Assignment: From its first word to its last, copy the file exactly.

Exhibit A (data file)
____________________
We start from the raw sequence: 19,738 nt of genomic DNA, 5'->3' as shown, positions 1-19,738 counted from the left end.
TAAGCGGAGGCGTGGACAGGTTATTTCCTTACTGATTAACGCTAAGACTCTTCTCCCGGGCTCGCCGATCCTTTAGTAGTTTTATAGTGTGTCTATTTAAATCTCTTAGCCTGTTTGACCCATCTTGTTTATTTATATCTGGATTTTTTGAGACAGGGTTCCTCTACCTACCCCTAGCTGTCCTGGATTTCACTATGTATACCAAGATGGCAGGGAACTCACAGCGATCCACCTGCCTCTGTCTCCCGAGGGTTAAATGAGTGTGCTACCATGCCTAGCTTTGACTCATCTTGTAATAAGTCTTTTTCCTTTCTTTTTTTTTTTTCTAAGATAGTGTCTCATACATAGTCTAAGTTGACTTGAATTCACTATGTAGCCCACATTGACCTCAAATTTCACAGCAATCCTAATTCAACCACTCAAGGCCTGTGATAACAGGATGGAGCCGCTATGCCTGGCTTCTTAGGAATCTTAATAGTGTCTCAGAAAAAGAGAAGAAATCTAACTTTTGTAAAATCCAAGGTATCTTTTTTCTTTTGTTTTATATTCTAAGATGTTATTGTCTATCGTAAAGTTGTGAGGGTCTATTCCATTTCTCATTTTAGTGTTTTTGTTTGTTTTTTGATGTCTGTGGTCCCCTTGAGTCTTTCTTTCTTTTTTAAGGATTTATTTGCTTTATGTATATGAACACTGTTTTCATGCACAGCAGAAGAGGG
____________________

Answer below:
We start from the raw sequence: 19,738 nt of genomic DNA, 5'->3' as shown, positions 1-19,738 counted from the left end.
TAAGCGGAGGCGTGGACAGGTTATTTCCTTACTGATTAACGCTAAGACTCTTCTCCCGGGCTCGCCGATCCTTTAGTAGTTTTATAGTGTGTCTATTTAAATCTCTTAGCCTGTTTGACCCATCTTGTTTATTTATATCTGGATTTTTTGAGACAGGGTTCCTCTACCTACCCCTAGCTGTCCTGGATTTCACTATGTATACCAAGATGGCAGGGAACTCACAGCGATCCACCTGCCTCTGTCTCCCGAGGGTTAAATGAGTGTGCTACCATGCCTAGCTTTGACTCATCTTGTAATAAGTCTTTTTCCTTTCTTTTTTTTTTTTCTAAGATAGTGTCTCATACATAGTCTAAGTTGACTTGAATTCACTATGTAGCCCACATTGACCTCAAATTTCACAGCAATCCTAATTCAACCACTCAAGGCCTGTGATAACAGGATGGAGCCGCTATGCCTGGCTTCTTAGGAATCTTAATAGTGTCTCAGAAAAAGAGAAGAAATCTAACTTTTGTAAAATCCAAGGTATCTTTTTTCTTTTGTTTTATATTCTAAGATGTTATTGTCTATCGTAAAGTTGTGAGGGTCTATTCCATTTCTCATTTTAGTGTTTTTGTTTGTTTTTTGATGTCTGTGGTCCCCTTGAGTCTTTCTTTCTTTTTTAAGGATTTATTTGCTTTATGTATATGAACACTGTTTTCATGCACAGCAGAAGAGGG